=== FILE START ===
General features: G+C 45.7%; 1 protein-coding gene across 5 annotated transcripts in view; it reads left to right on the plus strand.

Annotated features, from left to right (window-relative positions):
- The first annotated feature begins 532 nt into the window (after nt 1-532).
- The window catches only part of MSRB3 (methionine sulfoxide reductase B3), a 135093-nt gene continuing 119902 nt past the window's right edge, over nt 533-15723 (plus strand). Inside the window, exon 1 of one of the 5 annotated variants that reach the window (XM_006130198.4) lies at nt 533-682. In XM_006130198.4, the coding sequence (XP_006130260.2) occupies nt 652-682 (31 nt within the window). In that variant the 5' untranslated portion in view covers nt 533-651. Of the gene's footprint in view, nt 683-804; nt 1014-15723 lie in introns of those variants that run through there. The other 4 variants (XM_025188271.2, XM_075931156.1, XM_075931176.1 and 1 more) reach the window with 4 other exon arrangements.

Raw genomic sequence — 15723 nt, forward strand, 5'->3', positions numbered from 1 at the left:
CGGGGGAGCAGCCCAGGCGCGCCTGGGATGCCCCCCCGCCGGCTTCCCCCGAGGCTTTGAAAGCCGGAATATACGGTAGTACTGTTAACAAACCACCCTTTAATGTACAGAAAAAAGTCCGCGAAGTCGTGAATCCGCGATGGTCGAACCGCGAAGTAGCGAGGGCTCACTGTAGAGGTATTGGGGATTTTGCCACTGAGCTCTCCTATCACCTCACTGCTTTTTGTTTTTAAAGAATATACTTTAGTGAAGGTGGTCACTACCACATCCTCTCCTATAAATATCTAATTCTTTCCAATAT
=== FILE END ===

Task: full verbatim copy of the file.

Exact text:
General features: G+C 45.7%; 1 protein-coding gene across 5 annotated transcripts in view; it reads left to right on the plus strand.

Annotated features, from left to right (window-relative positions):
- The first annotated feature begins 532 nt into the window (after nt 1-532).
- The window catches only part of MSRB3 (methionine sulfoxide reductase B3), a 135093-nt gene continuing 119902 nt past the window's right edge, over nt 533-15723 (plus strand). Inside the window, exon 1 of one of the 5 annotated variants that reach the window (XM_006130198.4) lies at nt 533-682. In XM_006130198.4, the coding sequence (XP_006130260.2) occupies nt 652-682 (31 nt within the window). In that variant the 5' untranslated portion in view covers nt 533-651. Of the gene's footprint in view, nt 683-804; nt 1014-15723 lie in introns of those variants that run through there. The other 4 variants (XM_025188271.2, XM_075931156.1, XM_075931176.1 and 1 more) reach the window with 4 other exon arrangements.

Raw genomic sequence — 15723 nt, forward strand, 5'->3', positions numbered from 1 at the left:
CGGGGGAGCAGCCCAGGCGCGCCTGGGATGCCCCCCCGCCGGCTTCCCCCGAGGCTTTGAAAGCCGGAATATACGGTAGTACTGTTAACAAACCACCCTTTAATGTACAGAAAAAAGTCCGCGAAGTCGTGAATCCGCGATGGTCGAACCGCGAAGTAGCGAGGGCTCACTGTAGAGGTATTGGGGATTTTGCCACTGAGCTCTCCTATCACCTCACTGCTTTTTGTTTTTAAAGAATATACTTTAGTGAAGGTGGTCACTACCACATCCTCTCCTATAAATATCTAATTCTTTCCAATAT